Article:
hacking with care

„Hacking with Care – Tactical and ethical care for all“ eine wundervolle initiative aus dem umkreis von La Quadrature du Net, die sich den sozialen aspekten der community zuwendet und versucht defizite in sozialen bereichen zu erkennen und durch selbst tun/lernen zu beseitigen. man könnte auch sagen der „we social the sh*t out of this“-approach. :)

sie haben eine webseite in der die nächsten gelegenheiten bekanntgegeben werden, um sich selbst zu engagieren. und es gibt ein wiki mit massig zusätzlicher info als lebendes dokument.

ich hab davon nur erfahren durch den vortrag im datengarten 73 per live stream (video, videos). fand es interessant und finde es unterstützenswert. vor allem die herangehensweise sozial aktiv zu werden unter beachtung des hippokratischen eids.

der ansatz ist, (h)a(c)ktivisten die durch viel stress in eine brenzlige stress-out situation geraten, eine auszeit anzubieten bei der man den kopf erstmal kopf und das rationale erstmal das rationale sein lässt und sich mehr auf den körper und seine gefühle konzentriert. vor allem auch die bedürfnisse des körpers nach nähe/wärme nicht wegignoriert sondern sich diesen besonders zuwendet als aktivität zum stress-abbau/-vorbeugung. das derzeitige mittel/werkzeug der wahl von hacking with care sind ausgewählte massagetechniken (ich dachte sofort an shiatsu), die sich darauf konzentrieren behutsame berührungen zuzulassen und so sozialen bedürfnissen in einer sicheren umgebung nachgeben zu können.

lesenswert ist der ethical conduct (stand januar 2017) der für diese aktivitäten gesetzt wird:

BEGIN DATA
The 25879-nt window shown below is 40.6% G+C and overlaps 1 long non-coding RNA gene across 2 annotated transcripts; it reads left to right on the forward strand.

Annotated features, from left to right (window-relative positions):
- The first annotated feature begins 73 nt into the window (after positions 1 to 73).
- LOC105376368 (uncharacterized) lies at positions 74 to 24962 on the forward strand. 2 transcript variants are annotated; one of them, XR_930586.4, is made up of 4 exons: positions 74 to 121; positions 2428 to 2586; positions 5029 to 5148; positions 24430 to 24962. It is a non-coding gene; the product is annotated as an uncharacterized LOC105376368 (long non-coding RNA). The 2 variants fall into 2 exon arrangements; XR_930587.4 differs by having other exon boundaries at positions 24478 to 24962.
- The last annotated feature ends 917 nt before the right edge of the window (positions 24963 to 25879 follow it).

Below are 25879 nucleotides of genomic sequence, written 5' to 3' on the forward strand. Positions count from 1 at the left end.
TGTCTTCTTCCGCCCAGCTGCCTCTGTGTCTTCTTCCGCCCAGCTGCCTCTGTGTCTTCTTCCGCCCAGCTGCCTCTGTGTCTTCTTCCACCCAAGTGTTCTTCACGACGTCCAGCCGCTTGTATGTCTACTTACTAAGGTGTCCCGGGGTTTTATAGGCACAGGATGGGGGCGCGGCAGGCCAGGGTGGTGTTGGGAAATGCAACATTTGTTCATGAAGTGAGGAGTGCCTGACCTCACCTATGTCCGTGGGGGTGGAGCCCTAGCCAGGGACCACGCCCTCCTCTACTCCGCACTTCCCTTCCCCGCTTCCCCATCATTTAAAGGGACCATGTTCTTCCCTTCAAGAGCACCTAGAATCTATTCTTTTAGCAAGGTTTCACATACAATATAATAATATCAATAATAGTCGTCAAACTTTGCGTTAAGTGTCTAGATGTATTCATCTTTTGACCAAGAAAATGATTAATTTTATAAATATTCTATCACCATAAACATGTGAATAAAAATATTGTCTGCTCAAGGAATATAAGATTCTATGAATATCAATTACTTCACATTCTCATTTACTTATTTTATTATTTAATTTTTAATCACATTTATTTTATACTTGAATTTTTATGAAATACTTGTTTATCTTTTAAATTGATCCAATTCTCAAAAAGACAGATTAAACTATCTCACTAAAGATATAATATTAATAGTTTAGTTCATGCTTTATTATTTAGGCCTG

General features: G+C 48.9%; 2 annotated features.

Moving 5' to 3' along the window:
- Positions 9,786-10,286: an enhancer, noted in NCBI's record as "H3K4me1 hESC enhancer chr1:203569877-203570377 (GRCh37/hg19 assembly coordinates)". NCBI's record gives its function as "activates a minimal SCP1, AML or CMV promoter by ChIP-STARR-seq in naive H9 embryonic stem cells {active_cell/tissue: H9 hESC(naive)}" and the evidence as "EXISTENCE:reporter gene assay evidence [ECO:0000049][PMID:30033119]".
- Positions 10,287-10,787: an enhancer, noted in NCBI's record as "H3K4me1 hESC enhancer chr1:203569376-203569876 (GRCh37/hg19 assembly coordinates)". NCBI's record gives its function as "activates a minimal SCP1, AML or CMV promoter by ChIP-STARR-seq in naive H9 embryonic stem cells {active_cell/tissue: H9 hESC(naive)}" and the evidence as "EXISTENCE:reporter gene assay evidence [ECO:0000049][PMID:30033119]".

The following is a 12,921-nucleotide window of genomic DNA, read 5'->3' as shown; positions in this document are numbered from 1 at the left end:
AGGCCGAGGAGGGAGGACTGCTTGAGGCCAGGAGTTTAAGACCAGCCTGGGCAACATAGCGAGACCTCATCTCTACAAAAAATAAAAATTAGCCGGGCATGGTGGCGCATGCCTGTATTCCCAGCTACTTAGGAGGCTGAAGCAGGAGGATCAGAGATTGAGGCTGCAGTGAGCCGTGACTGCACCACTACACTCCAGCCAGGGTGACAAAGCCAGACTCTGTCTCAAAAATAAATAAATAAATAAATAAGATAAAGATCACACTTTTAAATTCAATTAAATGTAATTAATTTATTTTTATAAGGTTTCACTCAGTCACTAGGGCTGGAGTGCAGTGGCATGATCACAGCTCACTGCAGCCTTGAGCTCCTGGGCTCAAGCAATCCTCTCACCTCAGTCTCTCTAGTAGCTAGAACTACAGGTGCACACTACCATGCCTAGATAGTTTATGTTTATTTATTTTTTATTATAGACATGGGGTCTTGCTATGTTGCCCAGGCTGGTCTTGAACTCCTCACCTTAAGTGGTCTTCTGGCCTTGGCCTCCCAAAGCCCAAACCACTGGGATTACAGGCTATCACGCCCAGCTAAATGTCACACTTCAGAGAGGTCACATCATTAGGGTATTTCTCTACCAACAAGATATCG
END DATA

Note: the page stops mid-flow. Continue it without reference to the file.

• Always observe the precautions and contraindications, consult the Massage precautions & contra indications sign
  • Respect each other. No discriminative or prejudiced speech, attitude or behaviour, no violence, harassment, coercion is ever appropriate.
  • Observe hygiene and safety rules: wash your hands before and after each session, use disposable paper covers or clean towels to protect the table, cushions, clothes. Work in a safe, clean, ventilated, space. Only use good quality products.
  • Be transparent and honest about your actual qualifications in care-giving, do not pretend to have skills or knowledge you don’t have. An attentive amateur can accomplish a great deal already, so no need to brag.
  • Do not give a massage to someone who is not quite sure they want one. Here, like in love, it has to be a YES, from the beginning to the end. Anyone can decide to stop whenever they want.
  • Respect physical reserves. No one has to take their clothes off for massage if they don’t want to (very good massages can be provided with clothes on). Similarly, if you, the giver, are not comfortable with nudity, you should say so.
  • Because massages induce relaxation of the nervous system, it can sometimes trigger erection or reactions similar to those of sexual arousal in both men and women. It’s not so frequent that you should worry about it, and besides, it is really nothing to be ashamed of. The masseur/se should bear in mind that however sexual in appearance, these reactions might not be experienced as such by the receiver, and so they should never be considered as an invitation to act on them.